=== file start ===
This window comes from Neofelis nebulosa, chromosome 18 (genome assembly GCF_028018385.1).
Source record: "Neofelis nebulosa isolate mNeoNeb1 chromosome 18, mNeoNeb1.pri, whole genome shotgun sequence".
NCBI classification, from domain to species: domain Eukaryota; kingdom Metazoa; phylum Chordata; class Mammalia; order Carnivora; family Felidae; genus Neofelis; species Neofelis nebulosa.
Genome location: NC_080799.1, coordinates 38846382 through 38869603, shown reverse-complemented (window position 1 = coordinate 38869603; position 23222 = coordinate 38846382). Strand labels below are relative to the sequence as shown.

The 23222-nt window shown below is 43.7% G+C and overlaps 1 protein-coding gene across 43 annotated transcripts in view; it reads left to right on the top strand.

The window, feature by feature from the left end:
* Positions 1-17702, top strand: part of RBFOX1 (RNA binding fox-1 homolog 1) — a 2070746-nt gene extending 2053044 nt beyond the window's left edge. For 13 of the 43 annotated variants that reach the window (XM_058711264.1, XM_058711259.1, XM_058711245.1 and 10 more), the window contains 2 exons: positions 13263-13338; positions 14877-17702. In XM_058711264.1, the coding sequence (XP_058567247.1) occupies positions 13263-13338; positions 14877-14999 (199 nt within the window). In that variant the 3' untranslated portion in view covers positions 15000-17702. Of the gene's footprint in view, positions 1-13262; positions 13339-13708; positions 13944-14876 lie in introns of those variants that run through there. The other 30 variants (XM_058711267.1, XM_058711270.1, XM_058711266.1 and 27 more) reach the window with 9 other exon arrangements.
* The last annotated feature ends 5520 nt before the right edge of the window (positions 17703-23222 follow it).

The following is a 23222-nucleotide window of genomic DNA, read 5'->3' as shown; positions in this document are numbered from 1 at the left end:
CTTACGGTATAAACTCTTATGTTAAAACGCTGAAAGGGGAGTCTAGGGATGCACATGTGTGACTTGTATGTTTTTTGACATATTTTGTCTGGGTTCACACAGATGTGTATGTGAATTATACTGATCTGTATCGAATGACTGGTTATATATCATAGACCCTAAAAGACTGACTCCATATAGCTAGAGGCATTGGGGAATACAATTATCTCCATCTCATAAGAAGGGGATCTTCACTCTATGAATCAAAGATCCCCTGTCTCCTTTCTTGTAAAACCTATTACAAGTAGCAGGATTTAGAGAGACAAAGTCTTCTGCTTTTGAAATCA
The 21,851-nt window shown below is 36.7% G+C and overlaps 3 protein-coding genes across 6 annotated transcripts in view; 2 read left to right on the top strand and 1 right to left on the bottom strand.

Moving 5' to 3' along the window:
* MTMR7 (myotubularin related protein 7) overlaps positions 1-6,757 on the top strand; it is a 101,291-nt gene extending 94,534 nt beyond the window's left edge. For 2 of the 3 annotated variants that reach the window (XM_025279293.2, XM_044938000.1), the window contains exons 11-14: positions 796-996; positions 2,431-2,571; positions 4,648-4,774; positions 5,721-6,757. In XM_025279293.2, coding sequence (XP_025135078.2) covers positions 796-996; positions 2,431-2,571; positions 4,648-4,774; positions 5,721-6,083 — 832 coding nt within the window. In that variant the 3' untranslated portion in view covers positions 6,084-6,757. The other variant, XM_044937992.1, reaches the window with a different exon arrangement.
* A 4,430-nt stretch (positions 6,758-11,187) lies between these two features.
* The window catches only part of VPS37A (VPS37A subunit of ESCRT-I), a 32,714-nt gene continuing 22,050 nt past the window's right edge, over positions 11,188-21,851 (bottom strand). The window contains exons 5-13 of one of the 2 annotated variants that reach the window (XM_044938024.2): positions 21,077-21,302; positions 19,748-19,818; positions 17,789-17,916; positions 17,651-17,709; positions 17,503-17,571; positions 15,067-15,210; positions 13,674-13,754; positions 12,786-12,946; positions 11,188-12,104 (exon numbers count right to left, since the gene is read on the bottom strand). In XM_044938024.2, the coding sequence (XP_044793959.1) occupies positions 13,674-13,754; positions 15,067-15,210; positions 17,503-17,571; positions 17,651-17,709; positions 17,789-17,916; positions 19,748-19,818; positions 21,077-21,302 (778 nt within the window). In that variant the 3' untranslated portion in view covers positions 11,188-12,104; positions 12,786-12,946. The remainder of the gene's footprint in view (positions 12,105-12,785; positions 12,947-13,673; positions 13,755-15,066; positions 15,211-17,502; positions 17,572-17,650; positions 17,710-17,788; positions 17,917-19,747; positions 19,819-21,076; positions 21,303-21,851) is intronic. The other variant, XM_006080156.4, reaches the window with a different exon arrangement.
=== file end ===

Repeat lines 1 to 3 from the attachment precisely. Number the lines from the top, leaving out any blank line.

This window comes from Neofelis nebulosa, chromosome 18 (genome assembly GCF_028018385.1).
Source record: "Neofelis nebulosa isolate mNeoNeb1 chromosome 18, mNeoNeb1.pri, whole genome shotgun sequence".
NCBI classification, from domain to species: domain Eukaryota; kingdom Metazoa; phylum Chordata; class Mammalia; order Carnivora; family Felidae; genus Neofelis; species Neofelis nebulosa.